• India is Burma’s 4th largest trading partner.
•India is also the seventh most important source of Burma’s imports.
•The Indian government has worked to extend air, land and sea routes to strengthen trade links with Myanmar and establish a gas pipeline.
•On 13 February 2001 India and Burma inaugurated 250 kilometre Tamu-Kalewa-Kalemyo highway, popularly called the Indo-Myanmar Friendship Road. It was, built to provide a major strategic and commercial transport route connecting North-East India, and South Asia as a whole, to Southeast Asia.
•India and Myanmar have agreed to a 4-lane, 3200 km triangular highway connecting India,Myanmar and Thailand. The route, which is expected to be completed by sometime during 2016, will run from India’s northeastern states into Myanmar, where over 1,600 km of roads will be built or improved.
•Many Indian companies made significant economic and trade agreements in infrastructure and other areas. Some of the major projects taken up by India include the resurfacing and upgrading of the 160 km Tamu-Kalewa-Kalemyo road and the Kaladan project that will connect Kolkata Port with Sittwe Port in Myanmar (which is still in progress). A bus service from Imphal to Mandalay will begin in October.
•India is also helping Myanmar by setting up high-speed data links in 32 cities. Some other Indian companies such as Essar, GAIL, and ONGC Videsh Ltd. have invested in Myanmar’s energy sector. Tata Motors has set up a heavy turbo-truck assembly plant with financial assistance from the Indian Government.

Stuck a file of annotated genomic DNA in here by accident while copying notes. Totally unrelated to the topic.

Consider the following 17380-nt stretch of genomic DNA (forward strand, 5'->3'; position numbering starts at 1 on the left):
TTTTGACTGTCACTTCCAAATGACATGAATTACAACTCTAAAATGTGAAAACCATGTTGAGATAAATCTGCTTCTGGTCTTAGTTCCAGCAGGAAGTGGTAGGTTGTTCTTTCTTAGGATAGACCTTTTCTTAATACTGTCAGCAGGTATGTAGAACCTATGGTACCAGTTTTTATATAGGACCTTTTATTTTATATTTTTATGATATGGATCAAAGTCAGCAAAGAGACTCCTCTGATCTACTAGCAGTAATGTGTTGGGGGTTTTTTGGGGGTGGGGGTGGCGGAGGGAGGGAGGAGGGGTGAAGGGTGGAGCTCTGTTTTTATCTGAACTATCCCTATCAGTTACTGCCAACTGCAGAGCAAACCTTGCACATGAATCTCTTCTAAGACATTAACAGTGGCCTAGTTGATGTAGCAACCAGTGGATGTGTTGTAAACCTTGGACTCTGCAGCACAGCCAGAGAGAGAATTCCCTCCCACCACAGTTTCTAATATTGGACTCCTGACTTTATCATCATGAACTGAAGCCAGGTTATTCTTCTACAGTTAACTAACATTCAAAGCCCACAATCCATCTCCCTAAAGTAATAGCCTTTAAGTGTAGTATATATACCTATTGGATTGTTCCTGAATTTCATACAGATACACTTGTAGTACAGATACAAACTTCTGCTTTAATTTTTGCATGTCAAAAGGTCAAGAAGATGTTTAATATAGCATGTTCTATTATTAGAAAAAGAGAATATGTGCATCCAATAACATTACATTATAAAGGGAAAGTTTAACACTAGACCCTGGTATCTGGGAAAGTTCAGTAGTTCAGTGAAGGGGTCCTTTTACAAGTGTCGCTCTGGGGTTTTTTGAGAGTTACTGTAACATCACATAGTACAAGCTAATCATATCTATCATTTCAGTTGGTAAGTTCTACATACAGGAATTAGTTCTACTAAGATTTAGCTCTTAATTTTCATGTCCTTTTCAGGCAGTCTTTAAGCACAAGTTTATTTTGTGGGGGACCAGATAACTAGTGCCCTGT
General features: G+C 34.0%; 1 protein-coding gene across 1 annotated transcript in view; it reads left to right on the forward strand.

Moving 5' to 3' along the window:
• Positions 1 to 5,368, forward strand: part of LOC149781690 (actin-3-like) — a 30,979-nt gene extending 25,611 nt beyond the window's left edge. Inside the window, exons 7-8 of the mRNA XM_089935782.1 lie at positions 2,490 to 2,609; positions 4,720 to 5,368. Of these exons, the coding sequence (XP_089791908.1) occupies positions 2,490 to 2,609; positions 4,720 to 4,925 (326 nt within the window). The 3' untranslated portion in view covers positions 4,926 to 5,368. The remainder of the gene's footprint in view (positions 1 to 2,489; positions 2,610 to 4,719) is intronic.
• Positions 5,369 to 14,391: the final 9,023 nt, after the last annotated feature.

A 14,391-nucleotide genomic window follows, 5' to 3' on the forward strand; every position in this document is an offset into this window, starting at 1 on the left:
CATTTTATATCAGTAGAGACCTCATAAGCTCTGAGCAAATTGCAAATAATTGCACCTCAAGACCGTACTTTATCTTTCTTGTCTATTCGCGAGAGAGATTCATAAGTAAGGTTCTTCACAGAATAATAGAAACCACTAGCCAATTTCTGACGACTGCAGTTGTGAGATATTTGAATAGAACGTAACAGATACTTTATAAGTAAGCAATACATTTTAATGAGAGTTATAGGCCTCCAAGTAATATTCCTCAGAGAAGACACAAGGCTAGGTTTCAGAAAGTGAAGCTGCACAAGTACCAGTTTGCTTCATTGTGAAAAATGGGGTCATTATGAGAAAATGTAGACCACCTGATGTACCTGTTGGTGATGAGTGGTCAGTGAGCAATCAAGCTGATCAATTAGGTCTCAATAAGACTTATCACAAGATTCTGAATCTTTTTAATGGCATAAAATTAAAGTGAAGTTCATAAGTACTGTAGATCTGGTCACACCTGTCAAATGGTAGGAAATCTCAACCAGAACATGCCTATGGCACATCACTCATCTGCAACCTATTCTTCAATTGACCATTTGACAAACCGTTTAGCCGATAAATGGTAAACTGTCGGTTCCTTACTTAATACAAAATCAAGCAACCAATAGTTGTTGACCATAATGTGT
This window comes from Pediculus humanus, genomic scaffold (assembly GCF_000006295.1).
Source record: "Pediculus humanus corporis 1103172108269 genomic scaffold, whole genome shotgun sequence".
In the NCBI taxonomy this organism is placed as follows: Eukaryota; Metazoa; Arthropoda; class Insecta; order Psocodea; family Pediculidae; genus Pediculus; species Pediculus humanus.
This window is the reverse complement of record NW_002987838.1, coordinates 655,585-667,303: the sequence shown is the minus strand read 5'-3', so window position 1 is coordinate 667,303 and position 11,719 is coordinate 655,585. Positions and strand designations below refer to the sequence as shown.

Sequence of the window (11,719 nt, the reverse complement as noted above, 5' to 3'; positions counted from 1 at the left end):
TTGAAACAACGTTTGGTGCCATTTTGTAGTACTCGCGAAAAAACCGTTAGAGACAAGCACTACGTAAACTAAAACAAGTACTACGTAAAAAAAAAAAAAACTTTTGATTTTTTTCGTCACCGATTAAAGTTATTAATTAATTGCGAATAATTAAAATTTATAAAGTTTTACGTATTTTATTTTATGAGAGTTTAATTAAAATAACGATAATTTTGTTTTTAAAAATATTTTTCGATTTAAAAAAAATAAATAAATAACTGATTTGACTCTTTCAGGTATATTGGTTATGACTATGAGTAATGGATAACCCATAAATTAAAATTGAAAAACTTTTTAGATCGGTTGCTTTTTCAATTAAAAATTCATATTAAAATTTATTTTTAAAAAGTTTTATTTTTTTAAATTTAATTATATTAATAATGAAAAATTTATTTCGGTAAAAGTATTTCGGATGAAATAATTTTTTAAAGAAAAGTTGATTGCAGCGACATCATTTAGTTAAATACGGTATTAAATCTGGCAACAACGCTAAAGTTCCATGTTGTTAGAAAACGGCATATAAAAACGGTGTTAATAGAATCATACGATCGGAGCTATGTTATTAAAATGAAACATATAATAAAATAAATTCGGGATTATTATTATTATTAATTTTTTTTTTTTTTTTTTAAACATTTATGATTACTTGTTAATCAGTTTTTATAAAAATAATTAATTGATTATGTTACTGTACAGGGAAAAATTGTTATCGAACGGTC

•Bilateral trade has grown from $12.4 million in 1980-81 to $2.18 billion in 2013-14.
India’s initiative and cooperation towards close relations with Burma are guided by a desire to counter China’s growing influence as a regional leader and strengthen its own position. India’s concerns and tensions has increased due to Chinese extensive military involvement in developing ports, naval and intelligence facilities and industries, specifically the upgrading of a naval base in Sittwe, a major seaport which is located close to Indian city of Kolkata.
India’s engagement and shift of its policy towards Burmese military junta has helped and lessen Burma’s reliance on China. Both nations sought to cooperate to counteract drug trafficking and insurgent groups operating in the border areas. Recent Indian military operation done on 9th June in Myanmar area against Indian insurgent group NSCN shows the cooperation of Myanmar and commitment towards eradicating all form of terrorism.
How election will influence India